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Stray Dogs

Posted by martinteller on February 15, 2014

I have long championed Tsai Ming-liang as one of my favorite directors.  Without question my favorite living director.  And yet, until today I had never seen one of his films on the big screen.  Now I finally had that opportunity and grabbed it.  And kind of blew it.  I arrived late to the theater… early enough to witness the opening titles, but too late to find a good seat.  I was stuck near the front of the theater, directly in front of the very right edge of the screen.  Hardly ideal conditions, and for the first several minutes I silently cursed myself for not allowing more time.

Although the viewing angle made things difficult, eventually the rhythms of Tsai eased me back into that familiar cinematic world.  The story concerns a man (Lee Kang-sheng, naturally… who else could it be?) and his two children (Yi Cheng Lee and Yi Chieh Lee, I believe the first time children have been featured prominently in a Tsai film).  In the prologue, we see the children in a dingy room with a woman (Yang Kuei-Mei, the female lead of both Vive L’Amour and The Hole) who is presumably their mother.  In the first half of the film proper, there is no sign or mention of her.  The father and his children squat in abandoned buildings.  He is able to afford food only because of his tedious job holding an advertisement in traffic.  A supermarket employee (Lu Yi-Ching, Lee’s mother in just about every Tsai film where a mother is called for) takes pity on the children and tries to help them, the same way she feeds stray dogs with discarded products from the store.  The film takes an unusual turn halfway through, and we now see the family in the presence of another woman (Chen Shiang-chyi, the female lead in several Tsai films from The River to Visage), more of a family but still squatting in abandoned buildings.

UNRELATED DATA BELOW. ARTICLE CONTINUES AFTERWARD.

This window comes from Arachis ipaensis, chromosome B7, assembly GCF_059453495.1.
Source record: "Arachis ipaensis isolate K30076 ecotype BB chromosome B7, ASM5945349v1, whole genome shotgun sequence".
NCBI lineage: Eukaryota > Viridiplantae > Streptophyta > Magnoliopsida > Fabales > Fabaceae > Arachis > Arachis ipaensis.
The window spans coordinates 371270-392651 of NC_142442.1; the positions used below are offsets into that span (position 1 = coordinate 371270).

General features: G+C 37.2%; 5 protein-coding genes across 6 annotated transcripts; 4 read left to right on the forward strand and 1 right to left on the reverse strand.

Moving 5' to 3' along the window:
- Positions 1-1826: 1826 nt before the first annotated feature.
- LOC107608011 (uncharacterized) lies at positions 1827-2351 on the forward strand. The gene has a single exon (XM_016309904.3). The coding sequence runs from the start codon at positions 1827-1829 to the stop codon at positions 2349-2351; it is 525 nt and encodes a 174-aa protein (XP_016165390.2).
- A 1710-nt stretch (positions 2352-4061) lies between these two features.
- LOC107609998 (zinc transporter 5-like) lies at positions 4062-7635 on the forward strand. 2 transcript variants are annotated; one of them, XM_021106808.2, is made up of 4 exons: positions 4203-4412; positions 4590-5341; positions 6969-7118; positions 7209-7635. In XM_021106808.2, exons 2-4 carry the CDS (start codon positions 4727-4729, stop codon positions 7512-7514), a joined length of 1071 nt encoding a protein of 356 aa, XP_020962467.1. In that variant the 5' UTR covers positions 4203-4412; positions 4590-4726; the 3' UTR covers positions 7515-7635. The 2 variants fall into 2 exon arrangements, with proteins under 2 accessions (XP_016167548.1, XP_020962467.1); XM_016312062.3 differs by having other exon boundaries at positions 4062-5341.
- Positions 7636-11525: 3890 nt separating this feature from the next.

Whether or not any or all of these actresses represent the same character is an unresolved mystery.  I prefer to think of them as different people, living perhaps in different variations of the same reality, presenting three different maternal figures for this homeless family.  One is there but has given up.  One is caring but exists on the outside.  The third is perhaps the closest to an ideal that children can hope for: both present and nurturing.  I would need to see the film again to formulate a deeper opinion on this.  With the exception of Visage, I think it’s Tsai’s most ambiguous narrative.  And maybe his most challenging in terms of action — or rather, lack of action.  It rivals Goodbye Dragon Inn in shot length, and the penultimate shot lasts somewhere around 15 minutes.  15 minutes of near stasis that tried even the patience of this diehard Tsai fanatic.  There were moments when I thought, “This time you’re pushing it too far, you’re becoming a parody of yourself.”

And yet the payoff is worth it.  The buildup is excessive to a frustrating degree, but it achieves a profound effect, one that hit me strong in the theater and even stronger on reflection afterwards.  It’s one of those transcendent Tsai moments that makes you realize how fleeting and precious those instances of real human connection are.  And oh yes, that is a theme here, like pretty much all his work.  But in this case it’s explicitly tied to the condition of homelessness, and other (incredibly long) shots demonstrate how Lee’s sense of love and nurturing has been suffocated by the need to merely survive.  Like the watermelons in The Wayward Cloud, food becomes an outlet for emotional outburst.

Once again, water plays an enigmatic but everpresent role here.  Sometimes it’s the rain that endlessly falls on Lee as he stands in traffic with his sign (Tsai really makes you feel the heartbreaking tedium of his existence).  At a later point, Chen explains that it was water that made their living place so decrepit, cracking the walls and coloring the paint.  Water is so persistently oppressive in Tsai’s films, and yet it’s also a vital lifeforce, as in the ending to I Don’t Want to Sleep Alone.  It’s like the repressed emotions that are threatening to overwhelm the characters if they’re not expressed… a raging tide of love and compassion being held back at all times.  I still don’t really know what water means to Tsai, but it has a primal force to it.

I’m really surprised I’ve written this much so far, because I have yet to solidify my feelings about it.  A second viewing (under better conditions) is definitely required.  I’m not going to rank it among my favorites yet, but the more I think about it and write about it, the more I feel it working on me.  Rating: Very Good (85)

IMDb
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